Mutual discontent between the Obama administration and Erdogan government goes back to a difference in the countries’ approaches to Middle East issues. The United States, for its part sees current events in the Middle East within a global context, where for Turkey, even before the war in Syria, issues are regional interests. Turkey and the US have disagreements on many points, including: the Arab uprisings and the coup seeking to route them; Turkey’s relations with Israel, which have deteriorated over recent years; and Ankara’s openness to some Islamist forces, such as the Muslim Brotherhood and Hamas. In the US, displeasure with Turkey has taken several forms.
Following the Israeli assault on the Gaza Strip in the summer of 2014, US Congress members launched a campaign against Turkey, which they dubbed a “frenemy,” and demanded sanctions be launched against the country.  At the time, this was accompanied by escalation in the media against Turkey with calls for a re-evaluation of its position in NATO, and even its expulsion. Expulsion was called for based on claims that Erdogan was an “authoritarian” and had “extremist Islamist” tendencies.  In December 2013, when still prime minister Erdogan alluded to a potential American role in the campaign of arrests on corruption charges launched by elements in the Turkish police against his inner circle, he threatened to expel the US ambassador from Ankara. 
Syria: the Spanner in Turkish-American Relations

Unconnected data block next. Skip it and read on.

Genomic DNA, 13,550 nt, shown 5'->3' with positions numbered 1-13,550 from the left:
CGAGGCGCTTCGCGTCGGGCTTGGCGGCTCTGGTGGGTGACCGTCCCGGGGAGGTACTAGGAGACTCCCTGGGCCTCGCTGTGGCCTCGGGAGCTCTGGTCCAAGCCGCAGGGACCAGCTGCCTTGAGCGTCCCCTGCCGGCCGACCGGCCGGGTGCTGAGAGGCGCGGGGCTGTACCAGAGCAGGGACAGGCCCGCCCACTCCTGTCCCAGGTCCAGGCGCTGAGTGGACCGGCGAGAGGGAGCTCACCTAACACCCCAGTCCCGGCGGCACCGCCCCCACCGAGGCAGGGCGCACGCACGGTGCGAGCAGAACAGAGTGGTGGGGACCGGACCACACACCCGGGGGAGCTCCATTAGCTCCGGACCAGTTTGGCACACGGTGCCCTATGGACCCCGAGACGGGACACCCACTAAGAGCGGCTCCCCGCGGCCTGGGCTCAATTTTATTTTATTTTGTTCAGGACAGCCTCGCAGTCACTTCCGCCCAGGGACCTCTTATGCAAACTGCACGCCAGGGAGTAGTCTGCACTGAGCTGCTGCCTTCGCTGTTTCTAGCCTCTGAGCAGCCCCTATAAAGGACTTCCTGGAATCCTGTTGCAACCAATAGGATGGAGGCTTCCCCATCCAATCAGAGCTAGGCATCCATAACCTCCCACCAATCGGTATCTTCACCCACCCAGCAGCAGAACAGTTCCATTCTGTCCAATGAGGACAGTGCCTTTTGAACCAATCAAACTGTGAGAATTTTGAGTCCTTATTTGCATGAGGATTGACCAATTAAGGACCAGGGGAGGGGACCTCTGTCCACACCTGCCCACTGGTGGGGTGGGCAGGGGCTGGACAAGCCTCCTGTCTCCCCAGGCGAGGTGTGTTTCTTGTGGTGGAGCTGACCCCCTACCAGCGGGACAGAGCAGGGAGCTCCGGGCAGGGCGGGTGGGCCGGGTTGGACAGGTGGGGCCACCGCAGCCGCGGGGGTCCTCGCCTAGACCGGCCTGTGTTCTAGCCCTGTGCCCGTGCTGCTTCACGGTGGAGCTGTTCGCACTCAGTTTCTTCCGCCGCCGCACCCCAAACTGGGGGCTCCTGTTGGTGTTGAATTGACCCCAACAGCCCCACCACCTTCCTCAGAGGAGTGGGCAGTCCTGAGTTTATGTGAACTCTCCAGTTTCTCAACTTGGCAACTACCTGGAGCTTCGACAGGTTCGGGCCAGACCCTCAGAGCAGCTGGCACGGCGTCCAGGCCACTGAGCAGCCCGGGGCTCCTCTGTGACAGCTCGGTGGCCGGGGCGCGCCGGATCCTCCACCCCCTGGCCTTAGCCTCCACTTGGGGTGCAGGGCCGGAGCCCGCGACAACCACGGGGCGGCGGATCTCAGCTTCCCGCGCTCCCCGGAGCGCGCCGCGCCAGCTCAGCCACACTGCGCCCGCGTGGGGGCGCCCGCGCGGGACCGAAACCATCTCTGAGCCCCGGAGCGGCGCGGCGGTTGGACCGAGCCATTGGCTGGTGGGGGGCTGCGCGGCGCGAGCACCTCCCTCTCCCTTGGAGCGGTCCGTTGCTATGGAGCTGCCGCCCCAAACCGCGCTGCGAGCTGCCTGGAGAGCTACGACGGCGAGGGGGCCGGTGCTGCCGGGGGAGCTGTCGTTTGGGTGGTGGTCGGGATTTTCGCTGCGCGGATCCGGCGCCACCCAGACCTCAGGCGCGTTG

Of all the areas of disagreement between the two countries, the Syrian crisis represents the key point of divergence between Turkey and the United States. The Obama administration, before the rise of ISIL, viewed Syria as a marginal issue given the absence of major US interests there, and had no clear strategy to resolve the Syrian crisis. This allowed Iran to encroach in Syria during the early years of the revolution. It was only when ISIL appeared on the scene and began to expand from Iraq into the vacuum left behind by the Syrian regime in the east and northeast of the country and Russia took the opportunity to intervene, to become the most influential player in Syria, that the US took a real interest. Even then, however, the Obama strategy remained focused on weakening ISIL and depriving it of a safe haven. However, while Washington aims to weaken ISIL, it is now working in concert with Russia to pressure Syrian opposition forces and factions to enter into negotiations with the Syrian regime. The larger aim of this strategy is to engineer a political solution that permits Syrian President Bashar al-Assad to remain in power as “honorary president” by means of constitutional amendments and the transformation of the system of government in Syria from a presidential to a parliamentary one. This idea appears to be based more on fantasy than reality, because the authority of the dictator does not derive from constitutional formulations on paper, as was made clear in the Yemeni experience. Furthermore, it is clear that the Obama administration, in agreement with Russia, aims to neutralize the Turkish and Saudi roles in Syria by monopolizing the lead role in efforts for a settlement under the symbolic auspices of the UN.